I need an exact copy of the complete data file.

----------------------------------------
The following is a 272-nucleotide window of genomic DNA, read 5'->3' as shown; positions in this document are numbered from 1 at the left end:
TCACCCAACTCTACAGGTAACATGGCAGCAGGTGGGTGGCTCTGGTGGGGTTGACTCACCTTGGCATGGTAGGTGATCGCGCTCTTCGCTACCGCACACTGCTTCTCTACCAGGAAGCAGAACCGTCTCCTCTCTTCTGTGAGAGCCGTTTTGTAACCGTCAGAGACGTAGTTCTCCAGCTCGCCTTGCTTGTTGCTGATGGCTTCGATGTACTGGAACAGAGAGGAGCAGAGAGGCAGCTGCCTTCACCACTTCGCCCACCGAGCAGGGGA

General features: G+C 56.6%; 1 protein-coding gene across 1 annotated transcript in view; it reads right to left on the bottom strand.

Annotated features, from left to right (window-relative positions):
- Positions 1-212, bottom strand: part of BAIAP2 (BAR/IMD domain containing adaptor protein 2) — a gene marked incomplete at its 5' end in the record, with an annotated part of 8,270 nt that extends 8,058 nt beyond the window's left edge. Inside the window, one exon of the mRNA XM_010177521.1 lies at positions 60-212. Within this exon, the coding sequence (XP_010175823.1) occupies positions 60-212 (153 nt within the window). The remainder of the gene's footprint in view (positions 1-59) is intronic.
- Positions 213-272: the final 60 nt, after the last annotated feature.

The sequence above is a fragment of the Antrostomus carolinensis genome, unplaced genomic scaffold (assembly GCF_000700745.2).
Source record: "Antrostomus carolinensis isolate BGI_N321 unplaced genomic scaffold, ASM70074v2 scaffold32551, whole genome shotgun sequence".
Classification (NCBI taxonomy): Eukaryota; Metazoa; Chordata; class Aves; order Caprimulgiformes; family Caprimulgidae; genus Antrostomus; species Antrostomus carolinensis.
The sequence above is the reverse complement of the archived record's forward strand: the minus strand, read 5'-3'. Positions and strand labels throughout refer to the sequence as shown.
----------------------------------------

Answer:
The following is a 272-nucleotide window of genomic DNA, read 5'->3' as shown; positions in this document are numbered from 1 at the left end:
TCACCCAACTCTACAGGTAACATGGCAGCAGGTGGGTGGCTCTGGTGGGGTTGACTCACCTTGGCATGGTAGGTGATCGCGCTCTTCGCTACCGCACACTGCTTCTCTACCAGGAAGCAGAACCGTCTCCTCTCTTCTGTGAGAGCCGTTTTGTAACCGTCAGAGACGTAGTTCTCCAGCTCGCCTTGCTTGTTGCTGATGGCTTCGATGTACTGGAACAGAGAGGAGCAGAGAGGCAGCTGCCTTCACCACTTCGCCCACCGAGCAGGGGA

General features: G+C 56.6%; 1 protein-coding gene across 1 annotated transcript in view; it reads right to left on the bottom strand.

Annotated features, from left to right (window-relative positions):
- Positions 1-212, bottom strand: part of BAIAP2 (BAR/IMD domain containing adaptor protein 2) — a gene marked incomplete at its 5' end in the record, with an annotated part of 8,270 nt that extends 8,058 nt beyond the window's left edge. Inside the window, one exon of the mRNA XM_010177521.1 lies at positions 60-212. Within this exon, the coding sequence (XP_010175823.1) occupies positions 60-212 (153 nt within the window). The remainder of the gene's footprint in view (positions 1-59) is intronic.
- Positions 213-272: the final 60 nt, after the last annotated feature.

The sequence above is a fragment of the Antrostomus carolinensis genome, unplaced genomic scaffold (assembly GCF_000700745.2).
Source record: "Antrostomus carolinensis isolate BGI_N321 unplaced genomic scaffold, ASM70074v2 scaffold32551, whole genome shotgun sequence".
Classification (NCBI taxonomy): Eukaryota; Metazoa; Chordata; class Aves; order Caprimulgiformes; family Caprimulgidae; genus Antrostomus; species Antrostomus carolinensis.
The sequence above is the reverse complement of the archived record's forward strand: the minus strand, read 5'-3'. Positions and strand labels throughout refer to the sequence as shown.